Fun Lovin' Criminals Take 100% Colombian On Tour

Normally raucous hip-hop/funk trio will take a smoother R&B sound on the road in support of new album.

New York hip-hop/funk trio Fun Lovin' Criminals have a surprise in store for old

fans when they kick off their first string of U.S. dates in February in support

of their just-released sophomore album, 100% Colombian.

The 13-track album is a surprisingly sedate, R&B-heavy batch of songs from the

traditionally raucous threesome best known for their previous rap/rock radio hit

"Scooby

Snacks" (RealAudio excerpt) from 1996's Come Find Yourself.

"We've done the smooth stuff and the rockin' stuff before," said lead

singer Huey, 30, who, like bassist Fast and drummer Steve, will only divulge his

first name. "We just got better at recording it this time around."

Again writing, arranging and producing themselves, the trio returned to the

same New York studio where their debut album was recorded. This time,

however, they took considerably longer than the five days spent recording the

previous disc, according to Huey.

The result is a collection of such bouncy funk-rock songs as the album's first

single, "Korean

Bodega" (RealAudio excerpt), a sly homage to a neighborhood corner

store that Huey said let him off easy once when he was a bit short on cash.

"It's about this store in my neighborhood that I owed some money to," Huey

said. "It was only like $2, so they said, 'Why don't you just write a song about

us?' "

The two-month stretch of recording in February and March of 1998 included a

surprising collaboration, via tape, with blues-guitar legend B.B. King, who

lends some soulful bent-note licks to the jazzy, album-ending tune, "Mini Bar Blues."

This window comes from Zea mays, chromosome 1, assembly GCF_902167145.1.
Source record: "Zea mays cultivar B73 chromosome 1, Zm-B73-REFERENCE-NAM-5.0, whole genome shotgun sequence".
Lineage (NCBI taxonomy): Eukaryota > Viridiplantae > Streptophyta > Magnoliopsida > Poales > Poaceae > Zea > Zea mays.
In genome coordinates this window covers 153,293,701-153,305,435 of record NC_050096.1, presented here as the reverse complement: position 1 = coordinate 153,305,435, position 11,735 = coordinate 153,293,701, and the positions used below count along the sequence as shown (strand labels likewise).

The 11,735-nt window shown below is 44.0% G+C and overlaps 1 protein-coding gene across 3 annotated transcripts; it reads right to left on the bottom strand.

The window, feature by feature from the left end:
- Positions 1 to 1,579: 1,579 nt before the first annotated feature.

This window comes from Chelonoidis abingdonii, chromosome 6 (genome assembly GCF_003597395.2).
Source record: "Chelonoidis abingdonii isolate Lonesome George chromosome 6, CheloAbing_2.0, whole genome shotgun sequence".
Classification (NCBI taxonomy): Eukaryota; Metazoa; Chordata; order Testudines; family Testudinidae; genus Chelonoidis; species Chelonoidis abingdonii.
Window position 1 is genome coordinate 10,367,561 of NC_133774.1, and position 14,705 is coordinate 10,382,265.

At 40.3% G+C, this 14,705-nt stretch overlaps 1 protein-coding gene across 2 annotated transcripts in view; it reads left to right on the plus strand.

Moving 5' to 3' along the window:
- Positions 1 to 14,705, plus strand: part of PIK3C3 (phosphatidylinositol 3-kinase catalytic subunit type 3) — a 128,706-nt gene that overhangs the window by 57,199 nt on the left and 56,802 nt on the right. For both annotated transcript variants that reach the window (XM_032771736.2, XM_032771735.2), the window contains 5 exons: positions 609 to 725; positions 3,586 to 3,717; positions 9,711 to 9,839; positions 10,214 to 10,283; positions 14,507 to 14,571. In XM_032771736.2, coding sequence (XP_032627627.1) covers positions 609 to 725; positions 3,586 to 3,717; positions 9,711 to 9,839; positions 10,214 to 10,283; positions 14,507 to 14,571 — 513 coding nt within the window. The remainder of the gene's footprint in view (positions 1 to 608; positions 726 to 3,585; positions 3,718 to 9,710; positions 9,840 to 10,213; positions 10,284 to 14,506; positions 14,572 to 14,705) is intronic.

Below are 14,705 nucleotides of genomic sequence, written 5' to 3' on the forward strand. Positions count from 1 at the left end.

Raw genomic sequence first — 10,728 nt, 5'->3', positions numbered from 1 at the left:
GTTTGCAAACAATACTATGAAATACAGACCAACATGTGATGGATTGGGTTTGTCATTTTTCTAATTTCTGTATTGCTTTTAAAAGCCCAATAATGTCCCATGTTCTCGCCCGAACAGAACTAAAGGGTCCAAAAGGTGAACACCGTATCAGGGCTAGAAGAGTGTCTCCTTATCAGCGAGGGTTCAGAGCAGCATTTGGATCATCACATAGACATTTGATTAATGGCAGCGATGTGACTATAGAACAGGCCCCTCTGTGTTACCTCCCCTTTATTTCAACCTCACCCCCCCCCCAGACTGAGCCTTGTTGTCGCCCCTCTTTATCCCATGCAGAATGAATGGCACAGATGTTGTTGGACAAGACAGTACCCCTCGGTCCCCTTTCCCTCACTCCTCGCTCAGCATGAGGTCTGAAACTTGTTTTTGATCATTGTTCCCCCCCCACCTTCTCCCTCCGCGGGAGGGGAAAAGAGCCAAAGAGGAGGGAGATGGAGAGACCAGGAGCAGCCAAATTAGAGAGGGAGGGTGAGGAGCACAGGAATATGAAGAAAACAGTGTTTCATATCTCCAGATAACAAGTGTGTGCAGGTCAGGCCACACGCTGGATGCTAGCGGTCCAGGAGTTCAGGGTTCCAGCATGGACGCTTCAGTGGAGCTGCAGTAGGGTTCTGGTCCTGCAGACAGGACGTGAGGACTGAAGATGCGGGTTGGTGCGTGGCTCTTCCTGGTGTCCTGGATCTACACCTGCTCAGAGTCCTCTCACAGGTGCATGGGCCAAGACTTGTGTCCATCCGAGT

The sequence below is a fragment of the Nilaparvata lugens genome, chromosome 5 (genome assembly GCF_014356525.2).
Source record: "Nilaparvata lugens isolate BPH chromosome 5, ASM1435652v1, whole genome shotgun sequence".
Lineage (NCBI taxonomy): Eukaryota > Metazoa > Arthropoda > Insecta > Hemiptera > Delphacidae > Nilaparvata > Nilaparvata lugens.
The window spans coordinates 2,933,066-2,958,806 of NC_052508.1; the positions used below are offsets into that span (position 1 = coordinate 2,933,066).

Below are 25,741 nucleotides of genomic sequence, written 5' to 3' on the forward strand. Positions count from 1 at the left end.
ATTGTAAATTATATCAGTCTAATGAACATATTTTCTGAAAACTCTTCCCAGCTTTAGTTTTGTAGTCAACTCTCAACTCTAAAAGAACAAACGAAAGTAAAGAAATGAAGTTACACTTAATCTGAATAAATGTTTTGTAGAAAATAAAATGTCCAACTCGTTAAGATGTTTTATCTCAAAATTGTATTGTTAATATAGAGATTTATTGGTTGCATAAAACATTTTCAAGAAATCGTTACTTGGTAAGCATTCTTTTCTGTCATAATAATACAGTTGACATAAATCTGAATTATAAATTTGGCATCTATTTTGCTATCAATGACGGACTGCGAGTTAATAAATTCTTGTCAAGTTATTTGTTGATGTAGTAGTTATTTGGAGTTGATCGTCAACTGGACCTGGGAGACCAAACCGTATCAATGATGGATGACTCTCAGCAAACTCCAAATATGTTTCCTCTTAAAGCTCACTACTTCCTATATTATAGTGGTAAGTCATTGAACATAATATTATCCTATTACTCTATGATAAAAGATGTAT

Huey said King has been a friend of the band for a short time, as well as an

"all-time" hero. The unlikely pairing developed after an English awards ceremony

two years ago when King presented the group with a Q magazine award

for best new act.

"B.B. King is a buddy of ours, and he finally broke down and gave us his

services," Huey said. "He had a day off in Chicago; he asked us to send him a

tape of what we wanted him to do, and he did his thing."

After months of European dates and press (100% Colombian was

released in England in September), the trio will hit the road in the U.S. for a

string of 10 dates, beginning Feb. 8 at the 9:30 Club in Washington, D.C., and

concluding with a March 4 date in Los Angeles, after which they will return to

Europe for more dates.

Although the previously rough-edged trio will be showing fans a loungier, more

seductive face this time around, Huey said he wasn't worried that fans of such

Come Find Yourself tracks as "Bombin' the L" and "King of New York"

would be turned off by the change. "We're just doing our own thing," Huey said.

"Ninety percent of bands out there are just doing it to get paid, and there's no

value in their music. I think our fans will be surprised by the new stuff and,

if anything, they will appreciate it a bit more that we made some nice music to

listen to while they're living their lives."

The full track listing for 100% Colombian is: "Up on the Hill," "Love

Unlimited," "The View Belongs to Everyone," "Korean Bodega," "Back on the

Block," "10th Street," "Sugar," "Southside," "We Are All Very Worried About

You," "All for Self," "All My Time Is Gone," "Big Night Out" and "Mini Bar

Blues."

Fun Lovin' Criminals Tour Dates:

Feb. 8; Washington, D.C., 9:30 Club

Feb. 10; New York, N.Y., Irving Plaza

Feb. 11; Boston, Mass., Paradise

Feb. 12; Philadelphia, Pa., Theater of Living Arts

Feb. 23; Boulder, Colo., Fox Theater

Feb. 27; Seattle, Wash., Showbox

Feb. 28; Portland, Ore., La Luna Lounge

March 1; Vancouver, B.C., Canada, Starfish Room

March 3; San Francisco, Calif., Fillmore

March 4; Los Angeles, Calif., Hollywood Athletic Club